(3) Senators should be urged to co-sponsor S. 3929 and support its passage. Encourage them to contact Senator Tester’s office to express their support. Representatives should be urged to support an early vote of approval for H.R. 4888 in the Lame Duck session. The entire Congress should then pass the CFA into law before the Lame Duck session adjourns.

(4) If the passage of the CFA must wait until 2011, a moratorium on 2011 cabin fee increases is essential. Ask for their support of a Moratorium.

If we do not secure passage in the Lame Duck session, we face a new Congress in January. The entire process could be set back considerably. There is no assurance we will enjoy the same level of support in the next Congress. Let’s get it done NOW! Please do your part and ask your cabin neighbors to do their part, too. IT IS TIME TO ACT!

Peter D. Bailey
NFH Director & C2 Legislative Contact chair

Friday, October 1, 2010

Tester introduces legislation to rein in cabin fees on Forest Service Land

Senator’s bipartisan bill would cap fees, set deadline for completion of appraisals

(WASHINGTON, D.C.) – Senator Jon Tester today introduced legislation to rein in skyrocketing fee increases for cabins on U.S. Forest Service land.

Tester’s bipartisan Cabin Fee Act would address the appraisal system for cabins that has led to the significant increases in cabin fees.

A law passed in 2000 set up appraisals for cabins on Forest Service land. But unexpectedly high values from the appraisals slammed cabin owners with new fees as high as $18,000.

Tester’s measure would change the law and assign cabins to a tiered system according to appraised value, setting user fees at between $500 and $4,500. The legislation also would require that current appraisals be completed within three years.

“These cabins are passed down in hardworking Montana families from generation to generation
—and the idea of leasing these cabins was never meant to make them a commodity for only the privileged few who can afford suddenly outrageous fees,” Tester said. “My legislation would bring some relief and, finally, predictability for these families.”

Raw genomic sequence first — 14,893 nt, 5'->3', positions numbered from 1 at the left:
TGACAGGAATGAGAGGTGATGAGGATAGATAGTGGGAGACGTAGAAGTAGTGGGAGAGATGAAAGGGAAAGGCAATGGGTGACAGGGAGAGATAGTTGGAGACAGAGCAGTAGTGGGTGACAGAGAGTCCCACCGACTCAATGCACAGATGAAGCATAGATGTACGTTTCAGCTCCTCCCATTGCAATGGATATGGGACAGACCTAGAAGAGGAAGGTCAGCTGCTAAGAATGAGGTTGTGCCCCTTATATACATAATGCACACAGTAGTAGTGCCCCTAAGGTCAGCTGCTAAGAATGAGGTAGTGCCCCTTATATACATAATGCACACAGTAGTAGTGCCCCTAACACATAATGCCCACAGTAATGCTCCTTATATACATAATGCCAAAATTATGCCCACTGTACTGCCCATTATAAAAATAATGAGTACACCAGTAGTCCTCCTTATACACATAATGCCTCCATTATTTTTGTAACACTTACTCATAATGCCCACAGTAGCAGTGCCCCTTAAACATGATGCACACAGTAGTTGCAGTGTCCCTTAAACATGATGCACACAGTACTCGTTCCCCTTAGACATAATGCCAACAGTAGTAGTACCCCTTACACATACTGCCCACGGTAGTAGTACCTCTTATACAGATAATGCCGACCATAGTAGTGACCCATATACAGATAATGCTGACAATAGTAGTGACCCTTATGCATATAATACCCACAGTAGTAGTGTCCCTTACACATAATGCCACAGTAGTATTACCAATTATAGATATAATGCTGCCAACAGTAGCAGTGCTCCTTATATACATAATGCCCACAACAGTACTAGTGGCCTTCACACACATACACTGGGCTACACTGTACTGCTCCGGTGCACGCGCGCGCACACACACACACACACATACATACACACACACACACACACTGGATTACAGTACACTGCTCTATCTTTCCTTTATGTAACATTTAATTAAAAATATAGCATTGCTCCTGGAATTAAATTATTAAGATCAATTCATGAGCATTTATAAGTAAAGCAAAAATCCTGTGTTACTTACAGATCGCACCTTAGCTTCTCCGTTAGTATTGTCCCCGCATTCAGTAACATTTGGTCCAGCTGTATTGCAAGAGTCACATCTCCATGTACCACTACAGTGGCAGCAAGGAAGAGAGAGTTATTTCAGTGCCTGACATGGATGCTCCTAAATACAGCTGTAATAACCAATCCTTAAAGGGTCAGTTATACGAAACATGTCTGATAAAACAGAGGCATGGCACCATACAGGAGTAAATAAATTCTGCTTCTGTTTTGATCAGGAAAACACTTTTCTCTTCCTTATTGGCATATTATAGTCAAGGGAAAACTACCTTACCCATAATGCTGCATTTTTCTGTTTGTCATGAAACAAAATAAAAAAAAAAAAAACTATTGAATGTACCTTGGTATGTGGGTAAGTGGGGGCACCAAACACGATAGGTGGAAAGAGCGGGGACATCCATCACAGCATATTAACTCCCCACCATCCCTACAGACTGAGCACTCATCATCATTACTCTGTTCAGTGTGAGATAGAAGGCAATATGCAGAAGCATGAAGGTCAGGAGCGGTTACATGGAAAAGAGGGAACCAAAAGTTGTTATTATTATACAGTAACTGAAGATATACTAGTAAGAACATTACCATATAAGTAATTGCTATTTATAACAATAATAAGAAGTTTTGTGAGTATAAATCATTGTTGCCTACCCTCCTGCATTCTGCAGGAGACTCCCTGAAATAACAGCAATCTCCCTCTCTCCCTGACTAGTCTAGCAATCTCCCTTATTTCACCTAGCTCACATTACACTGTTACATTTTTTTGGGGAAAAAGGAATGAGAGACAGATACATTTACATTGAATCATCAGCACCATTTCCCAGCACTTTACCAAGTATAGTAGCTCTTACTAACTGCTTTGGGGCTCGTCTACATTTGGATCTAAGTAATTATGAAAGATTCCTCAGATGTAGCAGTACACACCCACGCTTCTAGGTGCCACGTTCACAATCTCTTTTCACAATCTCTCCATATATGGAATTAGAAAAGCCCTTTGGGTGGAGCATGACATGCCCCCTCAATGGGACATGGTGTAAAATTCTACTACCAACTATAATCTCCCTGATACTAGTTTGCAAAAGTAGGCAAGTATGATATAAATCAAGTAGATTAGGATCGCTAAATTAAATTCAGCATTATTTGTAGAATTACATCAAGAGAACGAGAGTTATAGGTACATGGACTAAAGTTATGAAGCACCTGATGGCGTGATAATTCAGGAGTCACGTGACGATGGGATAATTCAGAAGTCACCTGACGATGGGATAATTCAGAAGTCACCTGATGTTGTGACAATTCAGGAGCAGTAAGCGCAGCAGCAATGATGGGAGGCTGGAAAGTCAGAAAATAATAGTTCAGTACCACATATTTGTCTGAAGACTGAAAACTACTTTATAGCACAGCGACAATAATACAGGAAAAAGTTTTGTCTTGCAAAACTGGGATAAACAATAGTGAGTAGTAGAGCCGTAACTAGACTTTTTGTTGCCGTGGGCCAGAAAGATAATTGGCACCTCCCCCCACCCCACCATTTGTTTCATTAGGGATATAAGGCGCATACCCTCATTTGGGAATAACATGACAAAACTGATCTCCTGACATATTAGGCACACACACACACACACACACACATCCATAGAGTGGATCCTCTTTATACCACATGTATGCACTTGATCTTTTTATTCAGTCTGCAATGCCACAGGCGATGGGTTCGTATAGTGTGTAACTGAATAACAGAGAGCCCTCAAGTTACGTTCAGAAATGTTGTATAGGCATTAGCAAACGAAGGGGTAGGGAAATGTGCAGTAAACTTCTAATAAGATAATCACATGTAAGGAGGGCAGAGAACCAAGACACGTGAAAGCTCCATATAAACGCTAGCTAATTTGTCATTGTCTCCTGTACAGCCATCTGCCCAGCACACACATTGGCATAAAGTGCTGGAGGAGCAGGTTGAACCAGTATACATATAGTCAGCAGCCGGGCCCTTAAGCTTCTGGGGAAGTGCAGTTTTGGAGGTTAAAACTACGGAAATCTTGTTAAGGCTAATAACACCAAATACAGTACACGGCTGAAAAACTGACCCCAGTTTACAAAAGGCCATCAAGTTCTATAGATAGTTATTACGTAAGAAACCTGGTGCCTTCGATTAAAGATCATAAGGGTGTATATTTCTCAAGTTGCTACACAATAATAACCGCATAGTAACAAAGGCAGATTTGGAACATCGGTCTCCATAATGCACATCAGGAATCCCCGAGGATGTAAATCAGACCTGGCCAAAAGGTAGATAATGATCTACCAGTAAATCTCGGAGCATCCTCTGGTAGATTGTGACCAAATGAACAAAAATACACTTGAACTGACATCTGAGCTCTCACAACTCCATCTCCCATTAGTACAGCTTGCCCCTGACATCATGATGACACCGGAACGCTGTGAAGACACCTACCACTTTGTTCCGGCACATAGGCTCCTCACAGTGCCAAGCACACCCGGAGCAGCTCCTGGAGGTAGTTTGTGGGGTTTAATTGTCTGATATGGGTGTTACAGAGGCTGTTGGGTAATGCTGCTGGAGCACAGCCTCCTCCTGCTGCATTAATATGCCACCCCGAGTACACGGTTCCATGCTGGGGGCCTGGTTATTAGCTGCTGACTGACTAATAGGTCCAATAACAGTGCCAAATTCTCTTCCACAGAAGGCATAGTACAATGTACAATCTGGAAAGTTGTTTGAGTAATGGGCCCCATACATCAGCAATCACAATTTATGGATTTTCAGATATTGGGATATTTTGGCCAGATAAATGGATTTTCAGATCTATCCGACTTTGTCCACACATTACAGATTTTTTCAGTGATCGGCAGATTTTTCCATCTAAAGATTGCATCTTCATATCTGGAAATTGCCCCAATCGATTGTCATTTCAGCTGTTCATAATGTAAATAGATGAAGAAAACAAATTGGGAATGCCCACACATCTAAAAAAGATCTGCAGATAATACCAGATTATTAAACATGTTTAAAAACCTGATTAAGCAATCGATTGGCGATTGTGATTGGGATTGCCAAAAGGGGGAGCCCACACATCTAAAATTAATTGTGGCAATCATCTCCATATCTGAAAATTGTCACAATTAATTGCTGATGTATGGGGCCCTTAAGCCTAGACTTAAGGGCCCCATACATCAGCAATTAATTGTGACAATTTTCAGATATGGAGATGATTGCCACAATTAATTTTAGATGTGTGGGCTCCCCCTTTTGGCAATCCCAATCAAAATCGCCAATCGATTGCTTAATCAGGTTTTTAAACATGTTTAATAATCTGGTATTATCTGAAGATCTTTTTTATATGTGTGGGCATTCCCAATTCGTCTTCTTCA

Senators Max Baucus, John Barrasso, R-Wyo., and Jim Risch, R-Idaho, have cosponsored Tester’s bill. “This bill is common sense when it comes to preserving Montana's outdoor way of life,” Baucus said. “It will help make life easier for Montana families who have used these cabins for generations.”

“The U.S. Forest Service’s fee system is clearly broken,” Barrasso said. “Folks with family cabins in our part of the country deserve to know that they will be charged a fair and predictable fee. Our legislation will deliver increased transparency and common sense.”

Tester led the bipartisan effort last year that resulted in a one-year cap of 25 percent on cabin fee hikes while he explored legislation for a more reasonable fee structure.

A similar measure to Tester’s legislation is being considered in the House of Representatives. However, the House measure would add millions of dollars to the national deficit. Tester’s bill is expected to be “deficit-neutral” and not increase the national debt.

The Cabin Fee Act of 2010: A Statement on some Tough Issues

September 30, 2010

As volunteer leadership, representing all cabin owners across the country, the Cabin Coalition 2 group has had to address many subtle complexities and political realities in framing the Cabin Fee Act (CFA) under the direction of Congress. Frankly, the CFA is not a perfect solution, but it is intended to ensure the viability of the Cabin Program well into the future by keeping the Program affordable for most current cabin owners by maintaining a fee range of $500 to $4000 (Raised to $4500 in S.3929). If we are not successful in replacing CUFFA as the basis for our use fees, we believe that we will lose over 2000 cabins in the next 3-5 years because of the inability of families to pay those high fees or to sell their cabins in the face of those unsustainably high fees. As cabins are lost, the overall Program suffers and future appraisal cycles will likely add to those losses. As the program shrinks, the viability and survival of the entire Recreation Residence Program becomes doubtful. Please consider the following points.

Revenue Neutrality: The CFA must meet the ‘revenue neutral’ requirements of Congress. ‘Pay-as-you-go’ legislation in Congress makes this unavoidable. Unfortunately, we are being compared to the projected revenue amounts that CUFFA appraisals would have generated over the next ten years, a projection that we believe is unfair and inaccurate to begin with. Fortunately, we have already successfully argued that the Forest Service CUFFA revenue projections are seriously flawed. The Congressional Budget Office (CBO) has reduced the Forest Service estimate of revenue under CUFFA by over 15% in their analysis. While we believe that further CUFFA revenue reductions were warranted and supported by the information we submitted, the political reality is the final determination of revenue neutrality by the CBO is the standard we are required to meet by Congress. The CBO will render their final decision very soon and we believe the revised CFA fee structure will meet the requirement.